Jim Keane, CEO of Steelcase, mentioned the 2015 Gallup study that 87% of employees report they are disengaged. We have designed the workplace with the alarming assumption that most people don’t want to work, and that we have to use incentives (either carrots or sticks) to motivate them. Carrots and sticks are, however, so 19th century ,Industrial Revolution. They no longer work in the knowledge and creative economy of the 21st century, and as long as managers still hold on to that assumption, they won’t survive. How can we inspire people around us when we ourselves are not even inspired?
That grim state of disengagement at work is why we need to foster an entrepreneurial spirit. Few things are as engaging as being part of a new and meaningful endeavor. From startup founders, social entrepreneurs, intra-preneurs, to solo-preneurs, those with such spirit are the boldest, most energetic and creative people. They will set the standard for the next generations for what real engagement at work looks like by setting their own examples.
Having an entrepreneurial spirit doesn’t necessarily mean becoming entrepreneur – or at least the image of all-consuming start-up founders we are used to. In fact, it can be quite draining to surround oneself with this group too often. Some people are more inherently driven to create solutions, while others tend to muse on the problems. Each of us in fact operates everyday by switching between these two modes of being. The task of self-management is thus to balance between the two extremes: mindless actions and actionless mind. I once heard of the “Cry test” to decide if one should pursue an entrepreneurial lifestyle: only when I cry about a problem that I should commit to solving it. An extreme test but not without some truth, given how lonely, tough and all consuming the journey will be.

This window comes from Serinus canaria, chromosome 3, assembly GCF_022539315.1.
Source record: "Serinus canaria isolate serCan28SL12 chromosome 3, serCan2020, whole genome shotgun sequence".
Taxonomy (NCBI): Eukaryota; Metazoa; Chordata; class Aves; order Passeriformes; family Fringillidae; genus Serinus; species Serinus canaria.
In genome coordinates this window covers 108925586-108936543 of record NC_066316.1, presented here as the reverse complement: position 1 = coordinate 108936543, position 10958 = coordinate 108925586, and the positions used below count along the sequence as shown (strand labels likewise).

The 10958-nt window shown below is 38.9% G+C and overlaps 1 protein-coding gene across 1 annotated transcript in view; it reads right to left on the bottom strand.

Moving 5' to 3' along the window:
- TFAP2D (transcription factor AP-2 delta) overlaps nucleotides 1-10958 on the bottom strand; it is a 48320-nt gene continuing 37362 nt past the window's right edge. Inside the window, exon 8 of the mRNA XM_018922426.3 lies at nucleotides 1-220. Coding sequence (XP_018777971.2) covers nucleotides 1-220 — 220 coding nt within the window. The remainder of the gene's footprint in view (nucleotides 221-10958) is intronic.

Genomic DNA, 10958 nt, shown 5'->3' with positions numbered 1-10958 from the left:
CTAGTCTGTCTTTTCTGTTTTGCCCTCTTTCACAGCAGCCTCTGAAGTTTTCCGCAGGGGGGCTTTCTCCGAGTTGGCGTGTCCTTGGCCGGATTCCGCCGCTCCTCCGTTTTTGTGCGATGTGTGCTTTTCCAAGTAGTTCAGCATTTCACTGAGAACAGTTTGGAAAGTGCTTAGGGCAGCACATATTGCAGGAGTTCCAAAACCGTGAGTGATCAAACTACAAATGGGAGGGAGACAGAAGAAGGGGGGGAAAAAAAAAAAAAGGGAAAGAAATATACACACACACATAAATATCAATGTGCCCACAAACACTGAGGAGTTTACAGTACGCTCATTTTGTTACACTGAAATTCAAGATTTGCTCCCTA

Regardless of which path to choose, a big lesson that I am learning is that in order to do anything truly good, fear must be explored and transformed into aspiration. There is a great deal of people with the Fear of Being Mediocre syndrome, who think that their lives must shine and that they must be different from the rest. Alas, while the spirit is laudable, worrying too much about being mediocre is a surefire way to become one. What is the antidote then? I’m reminded of Drucker again: focus on contribution and being consistent with one’s effort. The first mantra steers our vision on the right path, and the second ensures we keep moving. They have always been and will continue to be the key to meaningful and valuable work.
How can I bring these ideas into my daily life? By practicing a habit of retreat and reflect often (especially when our smartphones keep vying for our attention) and taking deliberate actions. “Follow effective actions with quiet reflections, and there will come even more effective actions”, as Drucker once said. Each of us has to be both mountain and cloud, always grounded in purpose while floating with changing realities.
About the author:
Khuyen Bui won the Drucker Challenge 2015, and is a current junior at Tufts University. He is interested in organizational learning and development – how do people come together, learn and adapt and how technology can help or harm that process.